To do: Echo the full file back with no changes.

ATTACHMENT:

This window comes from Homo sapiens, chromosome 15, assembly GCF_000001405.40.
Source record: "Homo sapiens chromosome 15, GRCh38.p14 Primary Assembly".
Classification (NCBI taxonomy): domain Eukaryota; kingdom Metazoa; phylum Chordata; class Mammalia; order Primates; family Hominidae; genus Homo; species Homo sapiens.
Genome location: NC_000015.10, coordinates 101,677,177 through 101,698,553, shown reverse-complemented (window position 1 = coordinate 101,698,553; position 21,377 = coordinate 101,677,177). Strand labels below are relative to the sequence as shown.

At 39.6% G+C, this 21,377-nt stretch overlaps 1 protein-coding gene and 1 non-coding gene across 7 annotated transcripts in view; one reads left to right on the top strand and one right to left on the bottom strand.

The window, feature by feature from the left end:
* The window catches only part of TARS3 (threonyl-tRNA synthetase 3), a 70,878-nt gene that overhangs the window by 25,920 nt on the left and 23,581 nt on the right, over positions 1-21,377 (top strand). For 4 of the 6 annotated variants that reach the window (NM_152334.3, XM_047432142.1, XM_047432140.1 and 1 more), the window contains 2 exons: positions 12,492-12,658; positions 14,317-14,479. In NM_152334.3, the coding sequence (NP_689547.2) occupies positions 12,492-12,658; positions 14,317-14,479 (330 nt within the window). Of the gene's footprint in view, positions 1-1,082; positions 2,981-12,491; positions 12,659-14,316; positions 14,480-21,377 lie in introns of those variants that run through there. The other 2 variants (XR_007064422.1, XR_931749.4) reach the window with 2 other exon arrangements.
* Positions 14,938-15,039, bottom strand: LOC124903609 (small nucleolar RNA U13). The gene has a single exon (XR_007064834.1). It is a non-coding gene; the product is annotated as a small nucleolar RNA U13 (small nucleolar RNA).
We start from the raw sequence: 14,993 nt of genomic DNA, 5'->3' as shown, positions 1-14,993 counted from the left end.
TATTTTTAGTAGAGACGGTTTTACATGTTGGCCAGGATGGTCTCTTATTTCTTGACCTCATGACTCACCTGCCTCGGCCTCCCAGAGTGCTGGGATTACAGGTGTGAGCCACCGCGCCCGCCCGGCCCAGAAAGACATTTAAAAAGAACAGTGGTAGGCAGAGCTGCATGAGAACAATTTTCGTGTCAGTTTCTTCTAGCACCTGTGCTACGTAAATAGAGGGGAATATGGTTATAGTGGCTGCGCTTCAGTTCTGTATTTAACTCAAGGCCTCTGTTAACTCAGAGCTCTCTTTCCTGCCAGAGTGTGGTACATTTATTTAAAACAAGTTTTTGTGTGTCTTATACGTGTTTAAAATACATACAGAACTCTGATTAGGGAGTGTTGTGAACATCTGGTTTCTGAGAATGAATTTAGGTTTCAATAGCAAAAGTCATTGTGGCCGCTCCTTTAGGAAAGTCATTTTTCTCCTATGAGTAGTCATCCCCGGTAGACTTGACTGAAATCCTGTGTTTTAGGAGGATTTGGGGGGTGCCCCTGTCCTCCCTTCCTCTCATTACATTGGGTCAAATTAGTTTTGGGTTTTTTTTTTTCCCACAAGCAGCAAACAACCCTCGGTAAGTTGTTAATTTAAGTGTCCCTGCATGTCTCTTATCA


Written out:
This window comes from Homo sapiens, chromosome 15, assembly GCF_000001405.40.
Source record: "Homo sapiens chromosome 15, GRCh38.p14 Primary Assembly".
Classification (NCBI taxonomy): domain Eukaryota; kingdom Metazoa; phylum Chordata; class Mammalia; order Primates; family Hominidae; genus Homo; species Homo sapiens.
Genome location: NC_000015.10, coordinates 101,677,177 through 101,698,553, shown reverse-complemented (window position 1 = coordinate 101,698,553; position 21,377 = coordinate 101,677,177). Strand labels below are relative to the sequence as shown.

At 39.6% G+C, this 21,377-nt stretch overlaps 1 protein-coding gene and 1 non-coding gene across 7 annotated transcripts in view; one reads left to right on the top strand and one right to left on the bottom strand.

The window, feature by feature from the left end:
* The window catches only part of TARS3 (threonyl-tRNA synthetase 3), a 70,878-nt gene that overhangs the window by 25,920 nt on the left and 23,581 nt on the right, over positions 1-21,377 (top strand). For 4 of the 6 annotated variants that reach the window (NM_152334.3, XM_047432142.1, XM_047432140.1 and 1 more), the window contains 2 exons: positions 12,492-12,658; positions 14,317-14,479. In NM_152334.3, the coding sequence (NP_689547.2) occupies positions 12,492-12,658; positions 14,317-14,479 (330 nt within the window). Of the gene's footprint in view, positions 1-1,082; positions 2,981-12,491; positions 12,659-14,316; positions 14,480-21,377 lie in introns of those variants that run through there. The other 2 variants (XR_007064422.1, XR_931749.4) reach the window with 2 other exon arrangements.
* Positions 14,938-15,039, bottom strand: LOC124903609 (small nucleolar RNA U13). The gene has a single exon (XR_007064834.1). It is a non-coding gene; the product is annotated as a small nucleolar RNA U13 (small nucleolar RNA).
We start from the raw sequence: 14,993 nt of genomic DNA, 5'->3' as shown, positions 1-14,993 counted from the left end.
TATTTTTAGTAGAGACGGTTTTACATGTTGGCCAGGATGGTCTCTTATTTCTTGACCTCATGACTCACCTGCCTCGGCCTCCCAGAGTGCTGGGATTACAGGTGTGAGCCACCGCGCCCGCCCGGCCCAGAAAGACATTTAAAAAGAACAGTGGTAGGCAGAGCTGCATGAGAACAATTTTCGTGTCAGTTTCTTCTAGCACCTGTGCTACGTAAATAGAGGGGAATATGGTTATAGTGGCTGCGCTTCAGTTCTGTATTTAACTCAAGGCCTCTGTTAACTCAGAGCTCTCTTTCCTGCCAGAGTGTGGTACATTTATTTAAAACAAGTTTTTGTGTGTCTTATACGTGTTTAAAATACATACAGAACTCTGATTAGGGAGTGTTGTGAACATCTGGTTTCTGAGAATGAATTTAGGTTTCAATAGCAAAAGTCATTGTGGCCGCTCCTTTAGGAAAGTCATTTTTCTCCTATGAGTAGTCATCCCCGGTAGACTTGACTGAAATCCTGTGTTTTAGGAGGATTTGGGGGGTGCCCCTGTCCTCCCTTCCTCTCATTACATTGGGTCAAATTAGTTTTGGGTTTTTTTTTTTCCCACAAGCAGCAAACAACCCTCGGTAAGTTGTTAATTTAAGTGTCCCTGCATGTCTCTTATCA